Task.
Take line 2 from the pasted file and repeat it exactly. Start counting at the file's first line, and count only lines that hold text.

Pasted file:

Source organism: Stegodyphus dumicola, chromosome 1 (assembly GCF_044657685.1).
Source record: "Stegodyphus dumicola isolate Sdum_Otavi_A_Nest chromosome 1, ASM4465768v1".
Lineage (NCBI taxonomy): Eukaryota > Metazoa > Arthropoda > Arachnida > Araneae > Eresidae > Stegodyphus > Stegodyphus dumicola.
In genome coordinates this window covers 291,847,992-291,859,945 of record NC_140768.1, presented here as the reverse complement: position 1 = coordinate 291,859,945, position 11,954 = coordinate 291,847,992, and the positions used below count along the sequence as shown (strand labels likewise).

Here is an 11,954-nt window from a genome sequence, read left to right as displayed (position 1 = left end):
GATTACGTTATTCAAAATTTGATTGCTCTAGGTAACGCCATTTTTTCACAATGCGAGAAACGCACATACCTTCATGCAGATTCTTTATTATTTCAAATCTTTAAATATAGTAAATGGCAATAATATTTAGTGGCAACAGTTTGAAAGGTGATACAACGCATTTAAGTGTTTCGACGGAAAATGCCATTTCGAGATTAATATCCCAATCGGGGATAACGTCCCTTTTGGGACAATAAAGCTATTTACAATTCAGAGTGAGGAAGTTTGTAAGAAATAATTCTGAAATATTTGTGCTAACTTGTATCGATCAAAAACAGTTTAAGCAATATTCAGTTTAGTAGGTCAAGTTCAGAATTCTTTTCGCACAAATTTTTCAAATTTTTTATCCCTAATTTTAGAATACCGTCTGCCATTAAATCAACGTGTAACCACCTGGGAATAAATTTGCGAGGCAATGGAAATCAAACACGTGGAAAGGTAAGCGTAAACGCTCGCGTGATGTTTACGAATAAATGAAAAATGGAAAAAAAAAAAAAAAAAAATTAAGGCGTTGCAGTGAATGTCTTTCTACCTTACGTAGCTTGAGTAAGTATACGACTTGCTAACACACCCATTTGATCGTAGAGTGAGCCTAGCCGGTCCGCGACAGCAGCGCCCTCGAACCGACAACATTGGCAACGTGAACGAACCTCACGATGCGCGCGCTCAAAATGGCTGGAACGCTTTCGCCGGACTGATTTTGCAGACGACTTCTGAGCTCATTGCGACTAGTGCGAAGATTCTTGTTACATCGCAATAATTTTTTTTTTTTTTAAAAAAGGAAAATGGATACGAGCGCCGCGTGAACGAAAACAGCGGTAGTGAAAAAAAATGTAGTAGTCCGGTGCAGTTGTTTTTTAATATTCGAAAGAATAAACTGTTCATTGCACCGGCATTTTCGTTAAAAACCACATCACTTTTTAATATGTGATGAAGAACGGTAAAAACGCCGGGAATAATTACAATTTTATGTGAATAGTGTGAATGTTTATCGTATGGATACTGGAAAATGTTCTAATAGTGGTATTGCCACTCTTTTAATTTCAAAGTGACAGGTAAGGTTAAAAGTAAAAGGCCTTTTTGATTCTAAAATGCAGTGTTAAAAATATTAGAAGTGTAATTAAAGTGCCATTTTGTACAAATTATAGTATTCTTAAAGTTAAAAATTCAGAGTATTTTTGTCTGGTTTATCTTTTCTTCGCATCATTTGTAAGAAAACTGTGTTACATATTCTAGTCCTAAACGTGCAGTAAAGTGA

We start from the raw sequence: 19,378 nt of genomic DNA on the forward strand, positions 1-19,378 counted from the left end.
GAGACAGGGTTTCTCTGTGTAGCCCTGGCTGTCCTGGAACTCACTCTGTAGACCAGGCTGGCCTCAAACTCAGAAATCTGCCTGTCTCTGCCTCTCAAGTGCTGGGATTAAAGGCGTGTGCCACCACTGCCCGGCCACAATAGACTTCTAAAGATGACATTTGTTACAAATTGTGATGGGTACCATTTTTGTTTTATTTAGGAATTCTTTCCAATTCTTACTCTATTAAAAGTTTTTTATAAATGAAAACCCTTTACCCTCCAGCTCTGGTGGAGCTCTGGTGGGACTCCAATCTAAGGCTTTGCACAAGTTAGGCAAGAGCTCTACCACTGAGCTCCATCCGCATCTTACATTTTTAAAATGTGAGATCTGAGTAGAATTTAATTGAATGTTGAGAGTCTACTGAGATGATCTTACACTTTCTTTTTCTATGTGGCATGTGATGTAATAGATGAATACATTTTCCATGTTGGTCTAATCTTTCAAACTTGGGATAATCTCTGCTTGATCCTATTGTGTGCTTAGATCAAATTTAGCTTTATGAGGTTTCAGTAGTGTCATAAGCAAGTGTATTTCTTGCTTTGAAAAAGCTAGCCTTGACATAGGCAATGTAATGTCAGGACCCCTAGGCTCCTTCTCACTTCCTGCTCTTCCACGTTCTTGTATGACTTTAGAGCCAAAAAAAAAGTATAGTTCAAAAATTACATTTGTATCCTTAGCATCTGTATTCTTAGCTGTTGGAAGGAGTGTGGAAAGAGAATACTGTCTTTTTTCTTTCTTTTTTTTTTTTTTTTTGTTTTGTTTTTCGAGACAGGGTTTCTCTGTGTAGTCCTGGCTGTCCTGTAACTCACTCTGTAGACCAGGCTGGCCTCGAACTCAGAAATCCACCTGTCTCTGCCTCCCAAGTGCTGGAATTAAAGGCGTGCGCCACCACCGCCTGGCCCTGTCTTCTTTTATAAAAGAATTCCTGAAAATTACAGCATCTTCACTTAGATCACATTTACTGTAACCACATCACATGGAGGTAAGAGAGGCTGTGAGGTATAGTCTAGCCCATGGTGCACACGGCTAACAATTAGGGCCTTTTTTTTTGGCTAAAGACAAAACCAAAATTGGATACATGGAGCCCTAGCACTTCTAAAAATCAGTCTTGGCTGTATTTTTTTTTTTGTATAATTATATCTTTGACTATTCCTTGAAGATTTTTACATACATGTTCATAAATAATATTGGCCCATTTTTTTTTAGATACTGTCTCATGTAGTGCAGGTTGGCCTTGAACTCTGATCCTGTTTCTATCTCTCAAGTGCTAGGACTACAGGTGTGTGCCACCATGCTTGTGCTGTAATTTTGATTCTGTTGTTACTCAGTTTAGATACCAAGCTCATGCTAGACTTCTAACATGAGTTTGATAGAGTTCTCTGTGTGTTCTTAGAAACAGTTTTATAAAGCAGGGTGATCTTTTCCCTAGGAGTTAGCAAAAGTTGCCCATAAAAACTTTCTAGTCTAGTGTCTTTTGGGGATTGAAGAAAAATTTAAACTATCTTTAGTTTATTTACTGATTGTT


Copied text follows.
Source record: "Stegodyphus dumicola isolate Sdum_Otavi_A_Nest chromosome 1, ASM4465768v1".